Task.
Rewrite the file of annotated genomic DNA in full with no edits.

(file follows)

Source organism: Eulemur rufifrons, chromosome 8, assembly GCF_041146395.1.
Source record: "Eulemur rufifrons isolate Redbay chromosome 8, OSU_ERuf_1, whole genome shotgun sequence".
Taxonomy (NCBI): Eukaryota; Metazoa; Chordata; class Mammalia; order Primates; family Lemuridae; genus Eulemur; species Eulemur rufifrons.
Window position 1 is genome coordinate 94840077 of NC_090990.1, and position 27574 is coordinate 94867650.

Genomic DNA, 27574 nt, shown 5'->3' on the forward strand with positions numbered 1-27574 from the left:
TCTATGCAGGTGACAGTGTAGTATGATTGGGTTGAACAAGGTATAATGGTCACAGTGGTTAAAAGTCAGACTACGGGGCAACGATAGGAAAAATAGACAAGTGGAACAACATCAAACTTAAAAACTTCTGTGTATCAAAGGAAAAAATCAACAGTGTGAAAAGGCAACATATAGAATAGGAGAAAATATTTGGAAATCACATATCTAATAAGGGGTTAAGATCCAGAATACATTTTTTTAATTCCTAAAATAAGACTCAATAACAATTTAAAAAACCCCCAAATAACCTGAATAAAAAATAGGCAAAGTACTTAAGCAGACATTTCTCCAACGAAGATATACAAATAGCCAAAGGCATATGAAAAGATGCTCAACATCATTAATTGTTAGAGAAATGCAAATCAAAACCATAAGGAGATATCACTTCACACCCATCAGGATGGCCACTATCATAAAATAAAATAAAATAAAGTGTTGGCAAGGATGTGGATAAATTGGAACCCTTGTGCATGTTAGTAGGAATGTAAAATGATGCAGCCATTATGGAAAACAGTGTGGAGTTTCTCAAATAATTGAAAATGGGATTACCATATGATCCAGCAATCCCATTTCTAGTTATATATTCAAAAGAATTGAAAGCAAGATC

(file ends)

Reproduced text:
Source organism: Eulemur rufifrons, chromosome 8, assembly GCF_041146395.1.
Source record: "Eulemur rufifrons isolate Redbay chromosome 8, OSU_ERuf_1, whole genome shotgun sequence".
Taxonomy (NCBI): Eukaryota; Metazoa; Chordata; class Mammalia; order Primates; family Lemuridae; genus Eulemur; species Eulemur rufifrons.
Window position 1 is genome coordinate 94840077 of NC_090990.1, and position 27574 is coordinate 94867650.

Genomic DNA, 27574 nt, shown 5'->3' on the forward strand with positions numbered 1-27574 from the left:
TCTATGCAGGTGACAGTGTAGTATGATTGGGTTGAACAAGGTATAATGGTCACAGTGGTTAAAAGTCAGACTACGGGGCAACGATAGGAAAAATAGACAAGTGGAACAACATCAAACTTAAAAACTTCTGTGTATCAAAGGAAAAAATCAACAGTGTGAAAAGGCAACATATAGAATAGGAGAAAATATTTGGAAATCACATATCTAATAAGGGGTTAAGATCCAGAATACATTTTTTTAATTCCTAAAATAAGACTCAATAACAATTTAAAAAACCCCCAAATAACCTGAATAAAAAATAGGCAAAGTACTTAAGCAGACATTTCTCCAACGAAGATATACAAATAGCCAAAGGCATATGAAAAGATGCTCAACATCATTAATTGTTAGAGAAATGCAAATCAAAACCATAAGGAGATATCACTTCACACCCATCAGGATGGCCACTATCATAAAATAAAATAAAATAAAGTGTTGGCAAGGATGTGGATAAATTGGAACCCTTGTGCATGTTAGTAGGAATGTAAAATGATGCAGCCATTATGGAAAACAGTGTGGAGTTTCTCAAATAATTGAAAATGGGATTACCATATGATCCAGCAATCCCATTTCTAGTTATATATTCAAAAGAATTGAAAGCAAGATC